Bats and Viruses: Introduction
Eugenia Corrales-Aguilar and Martin Schwemmle
from: Bats and Viruses: Current Research and Future Trends (Edited by: Eugenia Corrales-Aguilar and Martin Schwemmle). Caister Academic Press, U.K. (2020) Pages: 1-6.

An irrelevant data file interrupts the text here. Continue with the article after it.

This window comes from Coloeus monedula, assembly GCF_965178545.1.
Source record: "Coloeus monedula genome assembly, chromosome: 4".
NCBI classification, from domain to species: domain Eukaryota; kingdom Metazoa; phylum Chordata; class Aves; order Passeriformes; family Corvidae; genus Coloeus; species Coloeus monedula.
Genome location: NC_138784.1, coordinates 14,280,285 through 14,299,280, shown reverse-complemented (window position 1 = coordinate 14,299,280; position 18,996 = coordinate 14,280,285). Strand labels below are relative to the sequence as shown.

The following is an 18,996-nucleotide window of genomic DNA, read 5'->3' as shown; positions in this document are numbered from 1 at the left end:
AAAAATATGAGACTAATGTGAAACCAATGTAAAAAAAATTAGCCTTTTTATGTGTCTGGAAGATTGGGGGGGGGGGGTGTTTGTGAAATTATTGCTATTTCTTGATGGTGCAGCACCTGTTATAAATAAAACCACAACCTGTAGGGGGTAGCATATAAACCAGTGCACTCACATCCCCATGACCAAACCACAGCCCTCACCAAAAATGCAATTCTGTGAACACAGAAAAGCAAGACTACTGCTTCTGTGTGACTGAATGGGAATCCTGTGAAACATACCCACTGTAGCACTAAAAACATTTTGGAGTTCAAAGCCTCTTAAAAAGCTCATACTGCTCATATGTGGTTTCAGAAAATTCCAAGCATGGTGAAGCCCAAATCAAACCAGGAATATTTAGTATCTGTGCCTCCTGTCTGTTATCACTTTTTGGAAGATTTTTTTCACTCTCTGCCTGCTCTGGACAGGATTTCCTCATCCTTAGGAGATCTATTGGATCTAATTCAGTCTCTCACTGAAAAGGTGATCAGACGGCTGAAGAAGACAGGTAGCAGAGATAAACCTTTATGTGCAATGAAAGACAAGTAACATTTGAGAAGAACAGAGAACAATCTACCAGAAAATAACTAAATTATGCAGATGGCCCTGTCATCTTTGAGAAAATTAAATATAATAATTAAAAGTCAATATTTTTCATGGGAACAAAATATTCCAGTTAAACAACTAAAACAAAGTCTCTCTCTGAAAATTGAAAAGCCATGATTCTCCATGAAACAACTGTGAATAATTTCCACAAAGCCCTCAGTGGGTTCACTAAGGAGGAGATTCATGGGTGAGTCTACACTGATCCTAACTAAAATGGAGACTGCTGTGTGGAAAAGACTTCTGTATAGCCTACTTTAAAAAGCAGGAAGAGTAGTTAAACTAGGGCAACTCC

Bats are flying mammals of the order Chiroptera. Second to rodents, they have extremely high species richness with more than 1300 species described so far. Owing to their lifestyle, bats possess several interesting characteristics. But all these characteristics do not eclipse one that has been frequently emphasised lately, their potential link with human diseases, and mainly those caused by zoonotic viruses. More than 200 viruses have been isolated from or detected in bats so far. These viruses belong to 27 different virus families, denoting an astonishing diversity and suggesting that their detection is not a serendipitous event. In this book, current knowledge about bats as hosts of viruses (suspected, accidental, or definite), bats as models for infection, and bat immunology is summarised and discussed. A collection of experts from all around the world provide information about the many viral families involved, or suspected to be involved, in human zoonotic diseases. All topics reviewed here reflect current knowledge, which allows us to fully appreciate the extent and complexity of the relationship between bats and viruses. We can make use of all these observations to deepen our understanding of this ecological interaction and how we can prevent (or be prepared for) viral emergence read more ...